I’ve been putting some intentional effort to get out and go for a short walk once or twice a week around my neighborhood. A lot of my time is spent writing or on the computer and I just don’t get enough movement and exercise in my day. I went for about a 40 minute walk just a little bit ago. It’s a lovely, sunny, autumn day here in the mountains.
It’s a nice way to develop a deeper connection to one’s neighborhood by going for walks around them. I like to take different routes and go down streets I never had before. Some particular things I enjoyed seeing on my walk today were: a long legged dog rolling around enthusiastically on its back in the dirt, an older man operating what appeared to be a home-made remote control lawn mower, a parade of yellow leaves floating down a nearby stream, and a tree trunk that was twisted around itself.
Today I went on an impromptu solo excursion to Redsun Labyrinth. Located about 40 miles from town in the Bitterroot Mountains the labyrinth sits on private land and is simply beautiful. It is easy to find and lovingly maintained. Luckily there are easy to follow signs guiding and welcoming you along the way to the labyrinth because with it inhabiting private land it’s a bit counterintuitive to simply park in a stranger’s driveway and walk in through their front gate past their house and over their lawn (which is what you have to do). The fact that the labyrinth is open to the public, sits on privately owned land, and simply operates on general trust and donations is pretty spectacular.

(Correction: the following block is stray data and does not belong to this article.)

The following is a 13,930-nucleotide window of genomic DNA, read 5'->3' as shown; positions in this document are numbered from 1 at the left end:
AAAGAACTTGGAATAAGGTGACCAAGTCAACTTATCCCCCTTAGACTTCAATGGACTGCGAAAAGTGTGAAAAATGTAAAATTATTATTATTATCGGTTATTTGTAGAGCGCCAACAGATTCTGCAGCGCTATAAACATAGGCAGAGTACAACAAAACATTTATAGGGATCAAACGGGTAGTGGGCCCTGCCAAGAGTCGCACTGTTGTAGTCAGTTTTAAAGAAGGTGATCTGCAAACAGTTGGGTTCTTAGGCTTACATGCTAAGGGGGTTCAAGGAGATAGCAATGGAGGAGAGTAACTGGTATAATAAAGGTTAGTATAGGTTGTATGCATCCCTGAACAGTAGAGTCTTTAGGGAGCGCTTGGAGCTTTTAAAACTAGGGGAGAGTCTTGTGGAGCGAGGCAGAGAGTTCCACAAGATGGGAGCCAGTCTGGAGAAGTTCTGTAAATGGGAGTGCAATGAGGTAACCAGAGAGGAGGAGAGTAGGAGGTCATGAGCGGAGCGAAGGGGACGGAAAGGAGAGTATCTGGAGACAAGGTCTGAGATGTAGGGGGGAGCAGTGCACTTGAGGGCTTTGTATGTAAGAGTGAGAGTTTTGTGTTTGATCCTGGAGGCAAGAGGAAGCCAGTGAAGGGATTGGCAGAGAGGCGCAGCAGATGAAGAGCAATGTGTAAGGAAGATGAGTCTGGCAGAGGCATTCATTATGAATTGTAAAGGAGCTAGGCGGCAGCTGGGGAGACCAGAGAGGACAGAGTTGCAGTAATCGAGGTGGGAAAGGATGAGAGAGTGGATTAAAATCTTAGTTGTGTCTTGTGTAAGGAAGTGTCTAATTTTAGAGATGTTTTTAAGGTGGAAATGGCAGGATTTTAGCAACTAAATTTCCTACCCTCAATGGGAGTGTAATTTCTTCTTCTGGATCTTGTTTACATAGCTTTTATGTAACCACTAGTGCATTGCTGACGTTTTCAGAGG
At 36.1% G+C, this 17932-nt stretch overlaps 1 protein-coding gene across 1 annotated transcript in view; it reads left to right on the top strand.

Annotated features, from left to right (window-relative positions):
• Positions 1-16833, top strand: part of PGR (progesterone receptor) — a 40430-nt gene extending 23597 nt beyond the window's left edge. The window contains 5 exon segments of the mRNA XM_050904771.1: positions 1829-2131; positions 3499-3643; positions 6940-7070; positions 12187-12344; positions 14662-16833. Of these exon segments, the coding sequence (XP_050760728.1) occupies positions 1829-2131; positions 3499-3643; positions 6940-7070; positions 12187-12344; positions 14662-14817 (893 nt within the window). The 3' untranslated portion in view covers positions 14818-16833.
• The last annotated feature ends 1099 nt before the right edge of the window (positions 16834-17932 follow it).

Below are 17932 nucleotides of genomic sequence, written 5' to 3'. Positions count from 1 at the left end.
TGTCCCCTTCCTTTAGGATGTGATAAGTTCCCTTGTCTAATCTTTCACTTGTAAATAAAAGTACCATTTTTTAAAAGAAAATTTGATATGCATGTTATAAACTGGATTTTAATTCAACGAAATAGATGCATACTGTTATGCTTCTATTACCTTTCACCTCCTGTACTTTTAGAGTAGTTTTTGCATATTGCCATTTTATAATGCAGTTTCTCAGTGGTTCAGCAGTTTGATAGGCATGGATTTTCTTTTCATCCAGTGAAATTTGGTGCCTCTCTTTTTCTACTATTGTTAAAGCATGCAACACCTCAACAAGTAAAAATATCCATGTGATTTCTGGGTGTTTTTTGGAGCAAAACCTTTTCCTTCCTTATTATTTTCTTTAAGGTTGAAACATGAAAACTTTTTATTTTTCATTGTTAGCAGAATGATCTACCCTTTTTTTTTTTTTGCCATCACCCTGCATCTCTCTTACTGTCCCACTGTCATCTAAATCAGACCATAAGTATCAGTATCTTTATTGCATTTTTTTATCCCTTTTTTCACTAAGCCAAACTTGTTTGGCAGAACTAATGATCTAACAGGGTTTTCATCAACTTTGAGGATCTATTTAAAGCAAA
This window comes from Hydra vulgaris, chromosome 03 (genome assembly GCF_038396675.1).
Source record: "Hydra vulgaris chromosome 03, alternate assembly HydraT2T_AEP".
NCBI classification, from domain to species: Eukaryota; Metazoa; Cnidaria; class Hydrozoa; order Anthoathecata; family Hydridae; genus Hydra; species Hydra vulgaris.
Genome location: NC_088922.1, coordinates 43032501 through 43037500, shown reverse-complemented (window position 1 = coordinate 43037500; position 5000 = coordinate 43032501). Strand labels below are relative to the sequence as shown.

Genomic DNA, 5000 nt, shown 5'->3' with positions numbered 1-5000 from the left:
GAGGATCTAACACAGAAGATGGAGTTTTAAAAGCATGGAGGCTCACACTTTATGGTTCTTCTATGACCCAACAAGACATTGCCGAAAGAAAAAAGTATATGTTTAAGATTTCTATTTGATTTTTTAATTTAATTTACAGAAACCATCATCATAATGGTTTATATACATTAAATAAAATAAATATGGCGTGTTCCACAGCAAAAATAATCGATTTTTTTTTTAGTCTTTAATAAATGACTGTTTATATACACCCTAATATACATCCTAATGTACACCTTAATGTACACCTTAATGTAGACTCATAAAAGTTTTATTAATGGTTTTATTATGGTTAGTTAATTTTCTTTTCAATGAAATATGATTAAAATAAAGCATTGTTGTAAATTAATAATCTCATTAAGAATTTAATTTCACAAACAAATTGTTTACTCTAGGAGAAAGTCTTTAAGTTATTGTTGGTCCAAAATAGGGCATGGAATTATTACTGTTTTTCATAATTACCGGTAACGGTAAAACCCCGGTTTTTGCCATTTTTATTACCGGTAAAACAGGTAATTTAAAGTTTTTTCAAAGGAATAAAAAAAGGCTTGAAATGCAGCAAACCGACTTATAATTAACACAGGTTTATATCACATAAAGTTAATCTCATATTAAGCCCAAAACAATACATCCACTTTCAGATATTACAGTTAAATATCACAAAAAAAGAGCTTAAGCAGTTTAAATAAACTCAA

A couple of years ago I heard about there being a labyrinth at a local church. Mostly I’ve forgotten about it altogether but when it has come to mind it’s one of those I-should-check-that-out-sometime moments. So having some time to myself over the weekend I finally went to check it out.
After a quick internet search I discovered it was only a few blocks from my house. So I grabbed my camera and a water bottle, turned on my ipod, hopped on my bike, and headed over. To my surprise the labyrinth was behind a church that, while I’ve passed by it before, never noticed. It’s funny what one can pass by for so long and never see.
The labyrinth sits next to a lovely community garden full of herbs, flowers, and vegetables and follows (I think) this traditional pattern: